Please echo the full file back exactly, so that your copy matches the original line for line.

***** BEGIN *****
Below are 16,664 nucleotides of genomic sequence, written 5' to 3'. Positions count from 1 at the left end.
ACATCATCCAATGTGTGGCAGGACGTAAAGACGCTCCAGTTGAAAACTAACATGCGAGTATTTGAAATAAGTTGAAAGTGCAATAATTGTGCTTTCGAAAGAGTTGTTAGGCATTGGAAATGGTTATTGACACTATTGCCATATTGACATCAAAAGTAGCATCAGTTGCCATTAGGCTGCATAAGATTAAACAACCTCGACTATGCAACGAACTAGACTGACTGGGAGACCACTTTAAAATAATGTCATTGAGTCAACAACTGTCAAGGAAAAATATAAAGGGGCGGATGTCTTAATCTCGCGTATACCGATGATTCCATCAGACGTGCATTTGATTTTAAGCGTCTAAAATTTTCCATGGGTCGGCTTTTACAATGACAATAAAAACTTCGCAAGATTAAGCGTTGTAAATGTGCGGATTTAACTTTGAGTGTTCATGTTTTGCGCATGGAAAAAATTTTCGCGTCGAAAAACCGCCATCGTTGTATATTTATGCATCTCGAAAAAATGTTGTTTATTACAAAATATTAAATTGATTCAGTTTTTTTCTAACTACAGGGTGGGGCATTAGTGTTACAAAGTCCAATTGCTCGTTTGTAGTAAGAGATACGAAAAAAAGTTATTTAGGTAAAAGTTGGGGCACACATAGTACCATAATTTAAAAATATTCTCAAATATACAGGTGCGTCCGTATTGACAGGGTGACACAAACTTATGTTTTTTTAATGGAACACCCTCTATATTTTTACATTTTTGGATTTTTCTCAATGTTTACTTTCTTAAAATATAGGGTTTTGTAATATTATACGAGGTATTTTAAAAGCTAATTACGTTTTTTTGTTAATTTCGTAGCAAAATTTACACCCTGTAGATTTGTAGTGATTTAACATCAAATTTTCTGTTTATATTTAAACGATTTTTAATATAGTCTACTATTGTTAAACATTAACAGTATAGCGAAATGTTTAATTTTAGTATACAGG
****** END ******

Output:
Below are 16,664 nucleotides of genomic sequence, written 5' to 3'. Positions count from 1 at the left end.
ACATCATCCAATGTGTGGCAGGACGTAAAGACGCTCCAGTTGAAAACTAACATGCGAGTATTTGAAATAAGTTGAAAGTGCAATAATTGTGCTTTCGAAAGAGTTGTTAGGCATTGGAAATGGTTATTGACACTATTGCCATATTGACATCAAAAGTAGCATCAGTTGCCATTAGGCTGCATAAGATTAAACAACCTCGACTATGCAACGAACTAGACTGACTGGGAGACCACTTTAAAATAATGTCATTGAGTCAACAACTGTCAAGGAAAAATATAAAGGGGCGGATGTCTTAATCTCGCGTATACCGATGATTCCATCAGACGTGCATTTGATTTTAAGCGTCTAAAATTTTCCATGGGTCGGCTTTTACAATGACAATAAAAACTTCGCAAGATTAAGCGTTGTAAATGTGCGGATTTAACTTTGAGTGTTCATGTTTTGCGCATGGAAAAAATTTTCGCGTCGAAAAACCGCCATCGTTGTATATTTATGCATCTCGAAAAAATGTTGTTTATTACAAAATATTAAATTGATTCAGTTTTTTTCTAACTACAGGGTGGGGCATTAGTGTTACAAAGTCCAATTGCTCGTTTGTAGTAAGAGATACGAAAAAAAGTTATTTAGGTAAAAGTTGGGGCACACATAGTACCATAATTTAAAAATATTCTCAAATATACAGGTGCGTCCGTATTGACAGGGTGACACAAACTTATGTTTTTTTAATGGAACACCCTCTATATTTTTACATTTTTGGATTTTTCTCAATGTTTACTTTCTTAAAATATAGGGTTTTGTAATATTATACGAGGTATTTTAAAAGCTAATTACGTTTTTTTGTTAATTTCGTAGCAAAATTTACACCCTGTAGATTTGTAGTGATTTAACATCAAATTTTCTGTTTATATTTAAACGATTTTTAATATAGTCTACTATTGTTAAACATTAACAGTATAGCGAAATGTTTAATTTTAGTATACAGG